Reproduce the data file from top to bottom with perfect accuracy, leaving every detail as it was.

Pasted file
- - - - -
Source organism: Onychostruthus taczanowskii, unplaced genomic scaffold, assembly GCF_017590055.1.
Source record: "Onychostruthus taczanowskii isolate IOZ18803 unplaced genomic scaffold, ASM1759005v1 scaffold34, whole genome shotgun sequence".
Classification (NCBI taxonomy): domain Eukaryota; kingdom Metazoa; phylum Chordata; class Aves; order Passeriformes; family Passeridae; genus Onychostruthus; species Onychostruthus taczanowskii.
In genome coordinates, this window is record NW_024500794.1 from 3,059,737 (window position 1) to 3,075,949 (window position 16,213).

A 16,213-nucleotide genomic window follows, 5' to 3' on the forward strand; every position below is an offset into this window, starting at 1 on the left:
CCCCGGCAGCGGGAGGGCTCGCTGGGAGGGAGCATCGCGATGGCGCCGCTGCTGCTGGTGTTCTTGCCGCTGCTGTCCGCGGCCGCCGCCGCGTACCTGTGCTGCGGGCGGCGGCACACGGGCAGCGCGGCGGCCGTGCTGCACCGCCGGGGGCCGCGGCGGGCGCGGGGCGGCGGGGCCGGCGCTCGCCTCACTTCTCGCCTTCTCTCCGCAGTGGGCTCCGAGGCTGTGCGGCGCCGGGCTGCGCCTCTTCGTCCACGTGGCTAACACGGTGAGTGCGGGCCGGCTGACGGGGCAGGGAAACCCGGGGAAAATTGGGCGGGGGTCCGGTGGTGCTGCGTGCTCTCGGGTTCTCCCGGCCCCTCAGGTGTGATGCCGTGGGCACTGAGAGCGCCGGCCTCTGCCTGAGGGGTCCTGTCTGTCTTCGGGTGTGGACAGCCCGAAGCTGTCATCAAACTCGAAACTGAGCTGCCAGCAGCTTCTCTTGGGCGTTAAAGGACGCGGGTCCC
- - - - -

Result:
Source organism: Onychostruthus taczanowskii, unplaced genomic scaffold, assembly GCF_017590055.1.
Source record: "Onychostruthus taczanowskii isolate IOZ18803 unplaced genomic scaffold, ASM1759005v1 scaffold34, whole genome shotgun sequence".
Classification (NCBI taxonomy): domain Eukaryota; kingdom Metazoa; phylum Chordata; class Aves; order Passeriformes; family Passeridae; genus Onychostruthus; species Onychostruthus taczanowskii.
In genome coordinates, this window is record NW_024500794.1 from 3,059,737 (window position 1) to 3,075,949 (window position 16,213).

A 16,213-nucleotide genomic window follows, 5' to 3' on the forward strand; every position below is an offset into this window, starting at 1 on the left:
CCCCGGCAGCGGGAGGGCTCGCTGGGAGGGAGCATCGCGATGGCGCCGCTGCTGCTGGTGTTCTTGCCGCTGCTGTCCGCGGCCGCCGCCGCGTACCTGTGCTGCGGGCGGCGGCACACGGGCAGCGCGGCGGCCGTGCTGCACCGCCGGGGGCCGCGGCGGGCGCGGGGCGGCGGGGCCGGCGCTCGCCTCACTTCTCGCCTTCTCTCCGCAGTGGGCTCCGAGGCTGTGCGGCGCCGGGCTGCGCCTCTTCGTCCACGTGGCTAACACGGTGAGTGCGGGCCGGCTGACGGGGCAGGGAAACCCGGGGAAAATTGGGCGGGGGTCCGGTGGTGCTGCGTGCTCTCGGGTTCTCCCGGCCCCTCAGGTGTGATGCCGTGGGCACTGAGAGCGCCGGCCTCTGCCTGAGGGGTCCTGTCTGTCTTCGGGTGTGGACAGCCCGAAGCTGTCATCAAACTCGAAACTGAGCTGCCAGCAGCTTCTCTTGGGCGTTAAAGGACGCGGGTCCC